On Tuesday, March 3, California held its primary elections, joining 13 other United States (US) states in Super Tuesday. California previously held primary elections in June, just weeks ahead of the Democratic National Convention (DNC), giving the state little nationwide impact.
By joining Super Tuesday states, California is now much more influential, with a greater impact on how national candidates choose to proceed with their campaigns. California holds the largest number of DNC delegates, with 415 to distribute to the candidates based on their polling percentages. Super Tuesday encompassed 40 percent of the US population, with California making up over a third of the available delegates.
Statewide, Bernie Sanders won with a large margin. When the results were first published, Sanders had won 186 delegates in comparison to Joe Biden’s 148. With 94 percent currently reporting, it is clear that Sanders will win California. In the days leading up to Super Tuesday, both Pete Buttigieg and Amy Klobuchar suspended their presidential campaigns and endorsed Biden in hopes that their support could help unify the Democratic party.
On Thursday, March 5, Elizabeth Warren suspended her campaign as well due the fact that on Super Tuesday she did not receive the number of delegates she needed in order to stay in the race. She has yet to announce her endorsement for a presidential candidate in 2020.
In Alameda County, voters had a much shorter ballot than in past years. Proposition 13, a statewide bond measure that would allow the state to distribute $15 billion throughout the public school system, was defeated, much to the dismay of many public school communities.
The three Berkeley Unified School District (BUSD) ballot measures, E, G, and H, all passed comfortably. Measures E and H are both parcel taxes that are dedicated to raising teacher salaries and maintaining school facilities, respectively. Measure G is a bond measure with an attached tax on the assessed value of Berkeley homes, in order to upgrade BUSD infrastructure, install solar panels, and create an updated parking structure for Berkeley High School.
Polling places opened statewide at 7 AM and closed at 8 PM. In Alameda County, polling stations are located in every neighborhood. Anyone can apply to work at the polls, including students. Each polling precinct is run by one inspector and at least three other poll workers who attend a training meeting before election day.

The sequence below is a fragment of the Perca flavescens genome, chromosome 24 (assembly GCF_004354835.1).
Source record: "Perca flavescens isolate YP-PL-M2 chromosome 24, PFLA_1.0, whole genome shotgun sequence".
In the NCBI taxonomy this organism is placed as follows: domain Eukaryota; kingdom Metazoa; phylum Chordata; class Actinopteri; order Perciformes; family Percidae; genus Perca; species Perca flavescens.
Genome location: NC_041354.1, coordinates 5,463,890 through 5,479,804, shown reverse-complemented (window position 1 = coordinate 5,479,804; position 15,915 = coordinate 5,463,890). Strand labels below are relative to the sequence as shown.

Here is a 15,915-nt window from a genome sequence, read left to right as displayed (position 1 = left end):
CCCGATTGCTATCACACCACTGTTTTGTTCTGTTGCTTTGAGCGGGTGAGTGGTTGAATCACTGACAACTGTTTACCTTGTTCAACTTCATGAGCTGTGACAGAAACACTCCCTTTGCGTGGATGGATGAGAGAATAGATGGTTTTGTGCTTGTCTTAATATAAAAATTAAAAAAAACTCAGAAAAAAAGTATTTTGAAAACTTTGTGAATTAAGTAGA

Isadora Hester, a BHS senior, worked at the polls and said that it was “a unique experience that allowed me to get involved with the voting process before I can even vote myself.” Hester stated, “People hadn’t realized that they were registered as vote by mail voters and had not received a ballot and so it caused a lot of confusion.” Similar types of issues arose countrywide, as many voters claimed not to have received their vote by mail ballots and therefore had to vote provisionally.
Kieran Sullivan, a junior in Academic Choice, worked at the polls from 6 AM to 10 PM on Super Tuesday. His polling place was located in a church, and Sullivan thought it was “run efficiently, and everyone I worked with was doing their job well and working hard.” However he said, “The way the polling station was set up was inefficient because people didn’t understand where to go and were frustrated a lot.” Some tasks that Sullivan was assigned included distributing ballots, answering questions about the voting process, and handing out stickers. According to Sullivan, the hardest part of being a poll worker was “figuring out what everyone needed as far as ballots, especially because most people wanted to get in and out of the polling station as fast as possible.” Although it was a chaotic day, both Hester and Sullivan plan on being poll workers again in future elections as they found it to be a rewarding experience.